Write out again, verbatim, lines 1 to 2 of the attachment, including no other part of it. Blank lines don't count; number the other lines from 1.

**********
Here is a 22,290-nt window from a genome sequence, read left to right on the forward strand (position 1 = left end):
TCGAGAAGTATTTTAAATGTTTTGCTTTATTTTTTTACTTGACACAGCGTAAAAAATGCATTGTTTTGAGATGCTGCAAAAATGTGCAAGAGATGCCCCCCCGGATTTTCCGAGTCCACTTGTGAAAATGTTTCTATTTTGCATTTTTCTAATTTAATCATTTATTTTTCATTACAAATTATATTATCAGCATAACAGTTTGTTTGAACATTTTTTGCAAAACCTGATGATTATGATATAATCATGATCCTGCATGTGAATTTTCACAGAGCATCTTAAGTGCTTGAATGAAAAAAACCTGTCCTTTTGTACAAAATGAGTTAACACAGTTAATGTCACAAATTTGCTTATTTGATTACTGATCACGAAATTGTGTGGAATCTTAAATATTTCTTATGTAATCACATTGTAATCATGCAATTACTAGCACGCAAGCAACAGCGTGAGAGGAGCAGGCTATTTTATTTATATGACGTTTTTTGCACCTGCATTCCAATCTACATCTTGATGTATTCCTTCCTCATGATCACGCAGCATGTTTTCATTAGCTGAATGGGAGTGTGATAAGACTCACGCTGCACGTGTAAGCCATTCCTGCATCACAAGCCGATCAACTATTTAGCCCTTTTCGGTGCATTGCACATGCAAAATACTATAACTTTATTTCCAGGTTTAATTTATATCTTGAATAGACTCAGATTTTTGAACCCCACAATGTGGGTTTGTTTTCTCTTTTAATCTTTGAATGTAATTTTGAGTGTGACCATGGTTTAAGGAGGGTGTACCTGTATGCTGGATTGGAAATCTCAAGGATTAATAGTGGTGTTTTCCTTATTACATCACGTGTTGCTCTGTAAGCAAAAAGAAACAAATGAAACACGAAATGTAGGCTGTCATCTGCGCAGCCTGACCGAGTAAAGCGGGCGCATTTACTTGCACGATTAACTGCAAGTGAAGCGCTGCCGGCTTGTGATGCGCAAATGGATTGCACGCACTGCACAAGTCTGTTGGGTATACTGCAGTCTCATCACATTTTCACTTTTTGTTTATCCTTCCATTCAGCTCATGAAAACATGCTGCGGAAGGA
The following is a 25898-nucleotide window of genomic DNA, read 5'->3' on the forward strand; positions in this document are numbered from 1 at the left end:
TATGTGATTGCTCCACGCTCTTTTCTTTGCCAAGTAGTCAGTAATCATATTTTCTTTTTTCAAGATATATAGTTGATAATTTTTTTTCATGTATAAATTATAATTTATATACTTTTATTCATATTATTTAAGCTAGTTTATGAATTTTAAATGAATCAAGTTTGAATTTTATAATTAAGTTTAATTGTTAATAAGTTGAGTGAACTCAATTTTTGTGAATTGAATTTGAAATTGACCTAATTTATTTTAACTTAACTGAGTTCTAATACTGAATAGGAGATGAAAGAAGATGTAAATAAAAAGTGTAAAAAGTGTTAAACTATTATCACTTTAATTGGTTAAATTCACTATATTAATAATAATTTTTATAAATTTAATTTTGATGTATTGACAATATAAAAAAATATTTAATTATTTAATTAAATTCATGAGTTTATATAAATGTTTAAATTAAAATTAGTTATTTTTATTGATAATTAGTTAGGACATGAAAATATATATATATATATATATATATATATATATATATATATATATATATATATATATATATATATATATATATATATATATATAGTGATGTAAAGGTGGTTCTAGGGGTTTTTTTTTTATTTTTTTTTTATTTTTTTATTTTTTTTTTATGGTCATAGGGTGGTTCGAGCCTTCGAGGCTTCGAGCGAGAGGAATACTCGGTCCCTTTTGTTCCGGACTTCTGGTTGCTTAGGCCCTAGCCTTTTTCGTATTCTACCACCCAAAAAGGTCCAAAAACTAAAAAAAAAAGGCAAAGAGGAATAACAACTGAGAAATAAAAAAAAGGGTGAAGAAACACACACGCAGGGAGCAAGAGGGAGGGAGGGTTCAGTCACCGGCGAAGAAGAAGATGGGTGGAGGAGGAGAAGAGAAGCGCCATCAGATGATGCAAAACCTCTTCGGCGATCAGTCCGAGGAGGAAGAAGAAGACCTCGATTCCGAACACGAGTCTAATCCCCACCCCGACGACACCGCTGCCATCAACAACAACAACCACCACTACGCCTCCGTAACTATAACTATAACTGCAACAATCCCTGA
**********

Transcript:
Here is a 22,290-nt window from a genome sequence, read left to right on the forward strand (position 1 = left end):
TCGAGAAGTATTTTAAATGTTTTGCTTTATTTTTTTACTTGACACAGCGTAAAAAATGCATTGTTTTGAGATGCTGCAAAAATGTGCAAGAGATGCCCCCCCGGATTTTCCGAGTCCACTTGTGAAAATGTTTCTATTTTGCATTTTTCTAATTTAATCATTTATTTTTCATTACAAATTATATTATCAGCATAACAGTTTGTTTGAACATTTTTTGCAAAACCTGATGATTATGATATAATCATGATCCTGCATGTGAATTTTCACAGAGCATCTTAAGTGCTTGAATGAAAAAAACCTGTCCTTTTGTACAAAATGAGTTAACACAGTTAATGTCACAAATTTGCTTATTTGATTACTGATCACGAAATTGTGTGGAATCTTAAATATTTCTTATGTAATCACATTGTAATCATGCAATTACTAGCACGCAAGCAACAGCGTGAGAGGAGCAGGCTATTTTATTTATATGACGTTTTTTGCACCTGCATTCCAATCTACATCTTGATGTATTCCTTCCTCATGATCACGCAGCATGTTTTCATTAGCTGAATGGGAGTGTGATAAGACTCACGCTGCACGTGTAAGCCATTCCTGCATCACAAGCCGATCAACTATTTAGCCCTTTTCGGTGCATTGCACATGCAAAATACTATAACTTTATTTCCAGGTTTAATTTATATCTTGAATAGACTCAGATTTTTGAACCCCACAATGTGGGTTTGTTTTCTCTTTTAATCTTTGAATGTAATTTTGAGTGTGACCATGGTTTAAGGAGGGTGTACCTGTATGCTGGATTGGAAATCTCAAGGATTAATAGTGGTGTTTTCCTTATTACATCACGTGTTGCTCTGTAAGCAAAAAGAAACAAATGAAACACGAAATGTAGGCTGTCATCTGCGCAGCCTGACCGAGTAAAGCGGGCGCATTTACTTGCACGATTAACTGCAAGTGAAGCGCTGCCGGCTTGTGATGCGCAAATGGATTGCACGCACTGCACAAGTCTGTTGGGTATACTGCAGTCTCATCACATTTTCACTTTTTGTTTATCCTTCCATTCAGCTCATGAAAACATGCTGCGGAAGGA